A turnover at the expense of Serena Guthrie, however, allowed South Africa to reduce the deficit back to one goal, but Jo Harten scored her ninth consecutive goal of the quarter with just over ten seconds to go to give England a 14-12 lead.
The Vitality Roses’ defence was continuing to force the opposition into errors and Harten and Housby were making them pay. Their lead was up to 23-16 at the halfway stage of the quarter after three straight goals from Helen Housby.
The third quarter saw the Vitality Roses extended their advantage further as they scored four of the first five goals with Housby and Harten impressing.
The bronze medal was in the grasp of England as they began the final 15 minutes of their campaign and the crowd knew it too, as they created a party atmosphere at the final buzzer.
Geva Mentor said: “We’re delighted to be able to come away with something. We also would have loved to be in a final but it didn’t go our way yesterday. The important thing is that we got ourselves up and were able to come out and fire today. There are obviously some tired bodies out there but I thought we really dug deep. It was a real team performance.
“For us, it was just about getting over the heartache of not playing the game we wanted to play and making sure that our job wasn’t done yet. We still had one more performance to go and embrace everyone that was in this team because it’s probably the last time that some of us our together and obviously the last time that we’re with Tracey.”
Final: Australia 51-52 New Zealand
New Zealand were crowned Vitality Netball World Cup after they shocked defending champions Australia in front of another sell-out crowd in the final.
The Silver Ferns won their first world title for the first time since 2003, which was proceeded by relentless Australian dominance, after they took control.
New Zealand were ranked fourth in the world prior to this tournament but were exceptional against the Aussie Diamonds, a team they had beaten on the world stage just four times in 16 meetings.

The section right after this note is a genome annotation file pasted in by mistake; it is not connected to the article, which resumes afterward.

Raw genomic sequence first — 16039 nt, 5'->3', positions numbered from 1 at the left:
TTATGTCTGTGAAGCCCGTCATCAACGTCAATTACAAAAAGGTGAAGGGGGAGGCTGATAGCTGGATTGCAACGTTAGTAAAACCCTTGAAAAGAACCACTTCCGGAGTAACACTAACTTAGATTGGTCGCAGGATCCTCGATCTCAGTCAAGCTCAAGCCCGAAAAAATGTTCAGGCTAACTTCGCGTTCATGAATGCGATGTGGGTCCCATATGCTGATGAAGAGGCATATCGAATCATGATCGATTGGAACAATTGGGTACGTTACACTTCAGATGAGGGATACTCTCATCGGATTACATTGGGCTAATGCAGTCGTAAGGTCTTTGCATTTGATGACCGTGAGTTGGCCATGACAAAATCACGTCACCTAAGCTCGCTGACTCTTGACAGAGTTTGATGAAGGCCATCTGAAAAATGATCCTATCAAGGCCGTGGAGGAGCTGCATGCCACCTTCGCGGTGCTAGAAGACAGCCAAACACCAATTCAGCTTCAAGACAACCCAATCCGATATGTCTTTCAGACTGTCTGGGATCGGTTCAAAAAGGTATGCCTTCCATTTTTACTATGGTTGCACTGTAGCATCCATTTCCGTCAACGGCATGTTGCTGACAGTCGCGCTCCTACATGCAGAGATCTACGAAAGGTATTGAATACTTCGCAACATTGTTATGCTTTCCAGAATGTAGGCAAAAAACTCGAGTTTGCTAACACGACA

Neither side could get into their free-flowing play in an error-plagued opening with both team’s defensive play forcing mistakes, but it was the experienced Bassett who was proving to be the difference as she continued to shoot perfectly to help Australia to an 8-4 lead after eight minutes.
The Silver Ferns averaged 61% possession in the first quarter but they failed to make that count as Australia started the second period much more assured and protective of the ball. Still nothing could separate the two sides as the pair traded goals and when any team did miss, they managed to grab the rebound and put it away.
New Zealand continued to maintain their advantage as Folau and Ekenasio, who were assisted brilliantly by Gina Crampton and Langman, dominated the Australia defence. The Diamonds struggled to turn over the ball, but they finally managed to force a significant one late in the quarter and they were able to reduce the deficit to four, so they trailed 41-37 going into the final quarter.
With five minutes remaining, New Zealand led 48-47 and a Bassett error allowed that to be extended to 51-48 by the Silver Ferns. Back came Australia with a turnover of their own and entering the final 90 seconds there was one goal in it.
The Silver Ferns’ quality and determination shone through in the latter stages as they confirmed their status as world champions.